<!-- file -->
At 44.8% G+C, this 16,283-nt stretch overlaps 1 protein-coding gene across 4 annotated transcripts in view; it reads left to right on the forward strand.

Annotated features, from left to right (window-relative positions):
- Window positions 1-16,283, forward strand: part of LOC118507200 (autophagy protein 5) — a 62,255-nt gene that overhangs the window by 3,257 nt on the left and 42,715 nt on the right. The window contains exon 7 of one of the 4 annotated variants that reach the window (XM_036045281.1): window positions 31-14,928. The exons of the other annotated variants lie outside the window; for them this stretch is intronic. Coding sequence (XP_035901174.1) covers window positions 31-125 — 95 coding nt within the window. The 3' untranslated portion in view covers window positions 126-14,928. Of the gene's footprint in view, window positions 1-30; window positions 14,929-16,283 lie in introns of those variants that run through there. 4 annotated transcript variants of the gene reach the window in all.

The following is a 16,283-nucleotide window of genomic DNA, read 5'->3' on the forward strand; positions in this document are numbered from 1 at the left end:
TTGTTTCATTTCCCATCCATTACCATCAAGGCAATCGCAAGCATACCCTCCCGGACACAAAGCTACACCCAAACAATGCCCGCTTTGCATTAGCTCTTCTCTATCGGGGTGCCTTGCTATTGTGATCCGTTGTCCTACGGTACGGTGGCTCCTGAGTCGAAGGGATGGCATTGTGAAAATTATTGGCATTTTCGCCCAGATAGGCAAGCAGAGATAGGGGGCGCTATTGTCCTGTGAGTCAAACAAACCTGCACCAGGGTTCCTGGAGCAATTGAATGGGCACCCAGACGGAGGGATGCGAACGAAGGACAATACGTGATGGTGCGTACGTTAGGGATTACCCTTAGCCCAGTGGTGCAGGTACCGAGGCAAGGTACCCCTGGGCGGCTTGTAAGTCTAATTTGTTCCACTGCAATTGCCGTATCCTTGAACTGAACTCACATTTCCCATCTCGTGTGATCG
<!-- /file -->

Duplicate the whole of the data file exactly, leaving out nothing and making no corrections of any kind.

At 44.8% G+C, this 16,283-nt stretch overlaps 1 protein-coding gene across 4 annotated transcripts in view; it reads left to right on the forward strand.

Annotated features, from left to right (window-relative positions):
- Window positions 1-16,283, forward strand: part of LOC118507200 (autophagy protein 5) — a 62,255-nt gene that overhangs the window by 3,257 nt on the left and 42,715 nt on the right. The window contains exon 7 of one of the 4 annotated variants that reach the window (XM_036045281.1): window positions 31-14,928. The exons of the other annotated variants lie outside the window; for them this stretch is intronic. Coding sequence (XP_035901174.1) covers window positions 31-125 — 95 coding nt within the window. The 3' untranslated portion in view covers window positions 126-14,928. Of the gene's footprint in view, window positions 1-30; window positions 14,929-16,283 lie in introns of those variants that run through there. 4 annotated transcript variants of the gene reach the window in all.

The following is a 16,283-nucleotide window of genomic DNA, read 5'->3' on the forward strand; positions in this document are numbered from 1 at the left end:
TTGTTTCATTTCCCATCCATTACCATCAAGGCAATCGCAAGCATACCCTCCCGGACACAAAGCTACACCCAAACAATGCCCGCTTTGCATTAGCTCTTCTCTATCGGGGTGCCTTGCTATTGTGATCCGTTGTCCTACGGTACGGTGGCTCCTGAGTCGAAGGGATGGCATTGTGAAAATTATTGGCATTTTCGCCCAGATAGGCAAGCAGAGATAGGGGGCGCTATTGTCCTGTGAGTCAAACAAACCTGCACCAGGGTTCCTGGAGCAATTGAATGGGCACCCAGACGGAGGGATGCGAACGAAGGACAATACGTGATGGTGCGTACGTTAGGGATTACCCTTAGCCCAGTGGTGCAGGTACCGAGGCAAGGTACCCCTGGGCGGCTTGTAAGTCTAATTTGTTCCACTGCAATTGCCGTATCCTTGAACTGAACTCACATTTCCCATCTCGTGTGATCG